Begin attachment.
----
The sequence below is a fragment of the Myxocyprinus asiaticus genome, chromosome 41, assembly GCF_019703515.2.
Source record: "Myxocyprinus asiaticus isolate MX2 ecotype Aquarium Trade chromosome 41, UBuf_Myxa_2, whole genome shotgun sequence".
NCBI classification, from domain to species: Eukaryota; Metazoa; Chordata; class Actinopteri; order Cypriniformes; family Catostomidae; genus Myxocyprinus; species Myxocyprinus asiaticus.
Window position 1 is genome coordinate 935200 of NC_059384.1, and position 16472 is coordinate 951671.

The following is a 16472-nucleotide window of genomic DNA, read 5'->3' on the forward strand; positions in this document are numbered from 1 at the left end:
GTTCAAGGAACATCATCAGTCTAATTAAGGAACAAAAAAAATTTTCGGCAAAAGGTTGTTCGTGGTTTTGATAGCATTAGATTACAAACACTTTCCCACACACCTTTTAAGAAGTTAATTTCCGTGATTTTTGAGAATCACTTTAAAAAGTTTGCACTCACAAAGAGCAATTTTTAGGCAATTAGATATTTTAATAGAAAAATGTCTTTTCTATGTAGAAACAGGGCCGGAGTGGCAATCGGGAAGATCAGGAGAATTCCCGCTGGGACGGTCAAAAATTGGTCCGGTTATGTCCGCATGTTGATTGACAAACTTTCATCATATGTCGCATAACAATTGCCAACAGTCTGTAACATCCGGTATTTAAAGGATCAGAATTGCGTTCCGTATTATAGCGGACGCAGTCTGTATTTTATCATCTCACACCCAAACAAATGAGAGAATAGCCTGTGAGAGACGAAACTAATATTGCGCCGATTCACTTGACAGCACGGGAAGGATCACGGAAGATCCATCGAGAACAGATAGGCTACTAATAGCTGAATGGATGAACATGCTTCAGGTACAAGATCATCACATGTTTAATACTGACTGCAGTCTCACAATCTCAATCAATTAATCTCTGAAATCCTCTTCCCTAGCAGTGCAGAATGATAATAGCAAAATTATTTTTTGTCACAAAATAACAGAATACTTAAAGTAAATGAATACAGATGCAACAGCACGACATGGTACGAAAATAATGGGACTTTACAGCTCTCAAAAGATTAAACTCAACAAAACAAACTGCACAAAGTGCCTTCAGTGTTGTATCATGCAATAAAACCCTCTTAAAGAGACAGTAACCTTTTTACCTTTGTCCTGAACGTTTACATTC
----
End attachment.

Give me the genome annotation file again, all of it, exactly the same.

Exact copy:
The sequence below is a fragment of the Myxocyprinus asiaticus genome, chromosome 41, assembly GCF_019703515.2.
Source record: "Myxocyprinus asiaticus isolate MX2 ecotype Aquarium Trade chromosome 41, UBuf_Myxa_2, whole genome shotgun sequence".
NCBI classification, from domain to species: Eukaryota; Metazoa; Chordata; class Actinopteri; order Cypriniformes; family Catostomidae; genus Myxocyprinus; species Myxocyprinus asiaticus.
Window position 1 is genome coordinate 935200 of NC_059384.1, and position 16472 is coordinate 951671.

The following is a 16472-nucleotide window of genomic DNA, read 5'->3' on the forward strand; positions in this document are numbered from 1 at the left end:
GTTCAAGGAACATCATCAGTCTAATTAAGGAACAAAAAAAATTTTCGGCAAAAGGTTGTTCGTGGTTTTGATAGCATTAGATTACAAACACTTTCCCACACACCTTTTAAGAAGTTAATTTCCGTGATTTTTGAGAATCACTTTAAAAAGTTTGCACTCACAAAGAGCAATTTTTAGGCAATTAGATATTTTAATAGAAAAATGTCTTTTCTATGTAGAAACAGGGCCGGAGTGGCAATCGGGAAGATCAGGAGAATTCCCGCTGGGACGGTCAAAAATTGGTCCGGTTATGTCCGCATGTTGATTGACAAACTTTCATCATATGTCGCATAACAATTGCCAACAGTCTGTAACATCCGGTATTTAAAGGATCAGAATTGCGTTCCGTATTATAGCGGACGCAGTCTGTATTTTATCATCTCACACCCAAACAAATGAGAGAATAGCCTGTGAGAGACGAAACTAATATTGCGCCGATTCACTTGACAGCACGGGAAGGATCACGGAAGATCCATCGAGAACAGATAGGCTACTAATAGCTGAATGGATGAACATGCTTCAGGTACAAGATCATCACATGTTTAATACTGACTGCAGTCTCACAATCTCAATCAATTAATCTCTGAAATCCTCTTCCCTAGCAGTGCAGAATGATAATAGCAAAATTATTTTTTGTCACAAAATAACAGAATACTTAAAGTAAATGAATACAGATGCAACAGCACGACATGGTACGAAAATAATGGGACTTTACAGCTCTCAAAAGATTAAACTCAACAAAACAAACTGCACAAAGTGCCTTCAGTGTTGTATCATGCAATAAAACCCTCTTAAAGAGACAGTAACCTTTTTACCTTTGTCCTGAACGTTTACATTC